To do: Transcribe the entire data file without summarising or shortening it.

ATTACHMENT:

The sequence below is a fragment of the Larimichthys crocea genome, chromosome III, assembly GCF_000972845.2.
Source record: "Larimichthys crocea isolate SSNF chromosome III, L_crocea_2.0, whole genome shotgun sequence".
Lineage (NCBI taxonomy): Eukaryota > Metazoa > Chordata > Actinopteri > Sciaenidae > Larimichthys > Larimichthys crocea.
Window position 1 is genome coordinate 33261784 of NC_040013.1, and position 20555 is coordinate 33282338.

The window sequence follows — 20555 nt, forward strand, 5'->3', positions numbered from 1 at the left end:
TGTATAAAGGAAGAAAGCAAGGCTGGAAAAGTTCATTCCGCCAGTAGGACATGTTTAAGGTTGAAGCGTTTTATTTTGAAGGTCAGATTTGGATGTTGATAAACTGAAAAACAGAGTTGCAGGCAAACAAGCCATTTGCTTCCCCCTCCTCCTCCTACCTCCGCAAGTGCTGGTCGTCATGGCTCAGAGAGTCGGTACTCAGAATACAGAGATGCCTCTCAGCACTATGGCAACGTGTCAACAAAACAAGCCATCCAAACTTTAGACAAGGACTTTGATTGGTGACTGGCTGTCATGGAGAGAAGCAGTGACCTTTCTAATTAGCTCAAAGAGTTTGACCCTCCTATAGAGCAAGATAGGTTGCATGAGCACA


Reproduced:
The sequence below is a fragment of the Larimichthys crocea genome, chromosome III, assembly GCF_000972845.2.
Source record: "Larimichthys crocea isolate SSNF chromosome III, L_crocea_2.0, whole genome shotgun sequence".
Lineage (NCBI taxonomy): Eukaryota > Metazoa > Chordata > Actinopteri > Sciaenidae > Larimichthys > Larimichthys crocea.
Window position 1 is genome coordinate 33261784 of NC_040013.1, and position 20555 is coordinate 33282338.

The window sequence follows — 20555 nt, forward strand, 5'->3', positions numbered from 1 at the left end:
TGTATAAAGGAAGAAAGCAAGGCTGGAAAAGTTCATTCCGCCAGTAGGACATGTTTAAGGTTGAAGCGTTTTATTTTGAAGGTCAGATTTGGATGTTGATAAACTGAAAAACAGAGTTGCAGGCAAACAAGCCATTTGCTTCCCCCTCCTCCTCCTACCTCCGCAAGTGCTGGTCGTCATGGCTCAGAGAGTCGGTACTCAGAATACAGAGATGCCTCTCAGCACTATGGCAACGTGTCAACAAAACAAGCCATCCAAACTTTAGACAAGGACTTTGATTGGTGACTGGCTGTCATGGAGAGAAGCAGTGACCTTTCTAATTAGCTCAAAGAGTTTGACCCTCCTATAGAGCAAGATAGGTTGCATGAGCACA